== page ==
Toe Deformities

Abnormally bent toes and structural misalignments in feet can make it tough to participate in your favorite activities. Even simply walking or fitting into a pair of shoes can be painful!

Worse, these deformities are almost always progressive, meaning they will only get worse over time. As the deformity worsens, so do your symptoms. That means spotting the early signs of deformity, and stepping in with treatment as soon as possible, will help you enjoy life without pain!

Common Foot and Toe Deformities

Bunions and Bunionettes

Bunions are characterized by a bulging, bony bump at the big toe joint. Typically, this condition is the result of an inherited foot structure that forces your toe out of alignment. As the big toe drifts toward the others, its joint juts outward. Bunionettes are similar, only they develop at the base of your “pinky” or little toes rather than your big ones.

Avoid narrow, pointy, and high-heeled shoes to help reduce pressure and slow progression. There are also stretches you can do and splints you can wear to hold your toe in proper position. Use pads for a layer of protection between the painful bump and your shoe. Orthotics can also help correct any structural issues that could be factoring in to your bunion formation. In severe cases, there are surgical procedures that can be considered.


This condition typically occurs in the second toe, but can involve any of the smaller toes. Due to a muscle/tendon imbalance, the tip of the toe points downward while the middle joint pushes upward, resembling the head of a hammer. The joints may be flexible at first, but can stiffen and become rigid over time, in which case surgery is the only means by which to straighten them.

Mallet and Claw Toes

These conditions are similar to hammertoes, but with different joints affected. While mallet toes also occur mainly in the second digit, they bend at the joint closest to the tip. Claw toes, on the other hand, affect all but the big toe and bend down both at the middle joint and the joint nearest the tip, while bending up where the toes meet the foot, giving them a curled, claw-like appearance

Flat Feet

Some people have flat feet due to genetic inheritance—the arches simply never form during childhood. Others may develop this condition later in life, after an injury (or just decades of wear and tear) damage and weaken the tendons, muscles, bones, joints, and cartilage that support the arch. Painful flatfoot symptoms can often be remedied through the use of custom orthotics, which can “fill in” for your arch and provide necessary support, cushioning, and shock absorption. Reconstructive surgery to rebuild the arch may be recommended if necessary.

Bone Spurs

Bone spurs are deposits of hard calcium that can accumulate on the surface of bones. Chronic injuries like plantar fasciitis can cause swelling, pulling, and tearing of soft tissues away from bone, which allows the spur to form. Common locations include the bottom and back of the heel. Bone spurs may or may not be painful; if they continue to cause pain after the original injury has healed, they may need to be surgically removed.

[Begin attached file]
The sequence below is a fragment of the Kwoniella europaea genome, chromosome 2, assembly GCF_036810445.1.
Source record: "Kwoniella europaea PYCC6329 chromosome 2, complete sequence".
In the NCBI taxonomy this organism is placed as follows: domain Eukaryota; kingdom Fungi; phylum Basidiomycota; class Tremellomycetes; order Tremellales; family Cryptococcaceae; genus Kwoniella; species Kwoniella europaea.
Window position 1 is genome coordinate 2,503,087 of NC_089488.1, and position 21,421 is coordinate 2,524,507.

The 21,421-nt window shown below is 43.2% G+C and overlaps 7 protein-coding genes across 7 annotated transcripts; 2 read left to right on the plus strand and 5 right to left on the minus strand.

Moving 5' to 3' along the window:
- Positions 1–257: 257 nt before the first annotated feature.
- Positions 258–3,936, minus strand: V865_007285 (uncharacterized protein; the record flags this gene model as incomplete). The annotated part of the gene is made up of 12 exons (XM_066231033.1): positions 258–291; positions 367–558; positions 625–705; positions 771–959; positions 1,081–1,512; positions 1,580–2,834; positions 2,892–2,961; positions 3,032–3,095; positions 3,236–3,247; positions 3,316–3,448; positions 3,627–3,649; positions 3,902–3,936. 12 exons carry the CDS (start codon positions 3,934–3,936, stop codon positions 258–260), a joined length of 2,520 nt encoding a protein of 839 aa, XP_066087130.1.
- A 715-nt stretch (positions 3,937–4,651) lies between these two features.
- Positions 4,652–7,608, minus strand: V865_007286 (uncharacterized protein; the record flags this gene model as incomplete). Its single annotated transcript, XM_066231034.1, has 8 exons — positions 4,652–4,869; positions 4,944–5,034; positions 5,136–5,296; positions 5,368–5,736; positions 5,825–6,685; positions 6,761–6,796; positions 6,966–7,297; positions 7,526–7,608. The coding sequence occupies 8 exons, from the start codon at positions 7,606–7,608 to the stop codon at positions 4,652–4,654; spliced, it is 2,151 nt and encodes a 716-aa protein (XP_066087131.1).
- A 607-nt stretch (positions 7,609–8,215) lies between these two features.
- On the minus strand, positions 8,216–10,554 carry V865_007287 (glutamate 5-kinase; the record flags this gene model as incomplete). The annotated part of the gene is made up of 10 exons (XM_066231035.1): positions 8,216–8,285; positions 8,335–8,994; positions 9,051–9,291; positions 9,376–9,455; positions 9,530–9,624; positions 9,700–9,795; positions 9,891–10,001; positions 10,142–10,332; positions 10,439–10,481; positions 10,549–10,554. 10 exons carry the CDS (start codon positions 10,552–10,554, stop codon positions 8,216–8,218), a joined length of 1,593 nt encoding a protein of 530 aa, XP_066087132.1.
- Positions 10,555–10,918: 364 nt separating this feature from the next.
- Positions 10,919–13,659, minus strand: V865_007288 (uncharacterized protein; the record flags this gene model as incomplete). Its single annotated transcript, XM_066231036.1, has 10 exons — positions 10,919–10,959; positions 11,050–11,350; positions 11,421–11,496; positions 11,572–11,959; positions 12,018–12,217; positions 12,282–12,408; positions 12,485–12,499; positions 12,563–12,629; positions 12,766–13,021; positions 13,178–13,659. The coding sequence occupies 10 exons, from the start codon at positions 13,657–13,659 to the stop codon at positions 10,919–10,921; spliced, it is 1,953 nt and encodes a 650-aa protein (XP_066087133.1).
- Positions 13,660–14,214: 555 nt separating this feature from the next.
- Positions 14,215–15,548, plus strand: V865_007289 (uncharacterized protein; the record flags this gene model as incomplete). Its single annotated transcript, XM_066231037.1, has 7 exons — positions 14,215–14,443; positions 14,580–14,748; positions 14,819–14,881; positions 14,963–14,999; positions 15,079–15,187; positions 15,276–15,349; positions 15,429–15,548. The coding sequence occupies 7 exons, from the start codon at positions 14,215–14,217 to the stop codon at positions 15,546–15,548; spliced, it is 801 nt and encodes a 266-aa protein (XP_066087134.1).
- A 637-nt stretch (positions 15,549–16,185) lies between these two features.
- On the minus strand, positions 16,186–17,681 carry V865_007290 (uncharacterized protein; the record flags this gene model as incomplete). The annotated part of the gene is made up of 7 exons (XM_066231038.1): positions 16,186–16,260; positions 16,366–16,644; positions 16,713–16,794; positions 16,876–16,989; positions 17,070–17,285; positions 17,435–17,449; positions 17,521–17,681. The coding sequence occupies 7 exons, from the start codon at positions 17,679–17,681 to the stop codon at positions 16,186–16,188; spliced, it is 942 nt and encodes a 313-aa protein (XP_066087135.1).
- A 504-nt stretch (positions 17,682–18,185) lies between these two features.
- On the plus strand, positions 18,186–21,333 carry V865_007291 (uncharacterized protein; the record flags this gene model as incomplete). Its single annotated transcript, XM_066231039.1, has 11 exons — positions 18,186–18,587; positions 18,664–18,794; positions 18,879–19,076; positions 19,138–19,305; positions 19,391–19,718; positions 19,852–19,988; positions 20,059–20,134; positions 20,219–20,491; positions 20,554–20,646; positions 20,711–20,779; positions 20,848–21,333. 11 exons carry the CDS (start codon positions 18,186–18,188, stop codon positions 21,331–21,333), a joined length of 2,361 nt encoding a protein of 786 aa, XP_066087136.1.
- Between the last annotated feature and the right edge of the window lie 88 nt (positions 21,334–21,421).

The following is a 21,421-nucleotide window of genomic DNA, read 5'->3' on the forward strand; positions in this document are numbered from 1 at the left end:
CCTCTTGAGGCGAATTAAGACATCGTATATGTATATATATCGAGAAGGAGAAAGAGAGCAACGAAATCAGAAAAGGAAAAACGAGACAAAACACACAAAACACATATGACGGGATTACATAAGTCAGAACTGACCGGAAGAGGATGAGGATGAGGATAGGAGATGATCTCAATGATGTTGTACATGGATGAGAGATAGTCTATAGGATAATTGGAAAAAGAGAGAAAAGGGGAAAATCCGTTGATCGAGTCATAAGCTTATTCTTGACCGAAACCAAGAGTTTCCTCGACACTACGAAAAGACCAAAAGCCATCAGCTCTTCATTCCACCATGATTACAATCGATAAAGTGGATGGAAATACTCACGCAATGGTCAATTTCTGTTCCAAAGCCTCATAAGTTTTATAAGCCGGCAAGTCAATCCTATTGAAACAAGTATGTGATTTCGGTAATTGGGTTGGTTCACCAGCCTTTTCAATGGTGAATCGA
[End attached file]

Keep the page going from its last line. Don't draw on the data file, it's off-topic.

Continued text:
Soft Tissue Masses

Sometimes, small masses such as ganglion cysts, benign tumors, or other lumps and bumps may appear on the feet. They can vary significantly in size, shape, or even color. These masses may or may not be painful on their own, but can often cause problems if they are located in a load-bearing area or are pressed on by shoes. Any unusual masses should be evaluated by a physician to determine your risk and provide treatment solutions.

All these deformities increase the likelihood of secondary complications, particularly corn and callus formation. Because deformities tend to rub against shoes, the resulting friction and pressure builds layers of rough skin. These can become as painful as the deformity itself! Smooth these rough patches away with a pumice stone and protect your bended joints and pressure areas with padding.

If you have a foot or toe deformity, or any combination of the deformities listed above, call us to learn more about your condition and what you can do about it. The sooner we can provide treatment, the sooner you’ll be able to stop suffering and start enjoying a pain-free life again! Contact our Troy or Clifton Park, NY office at (518) 273-0053. If you have a deformity, don’t delay!

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Troy Office

763 Hoosick Rd.
Troy, NY 12180

Clifton Park Office

855 Route 146 | Suite 150
Clifton Park, NY 12065

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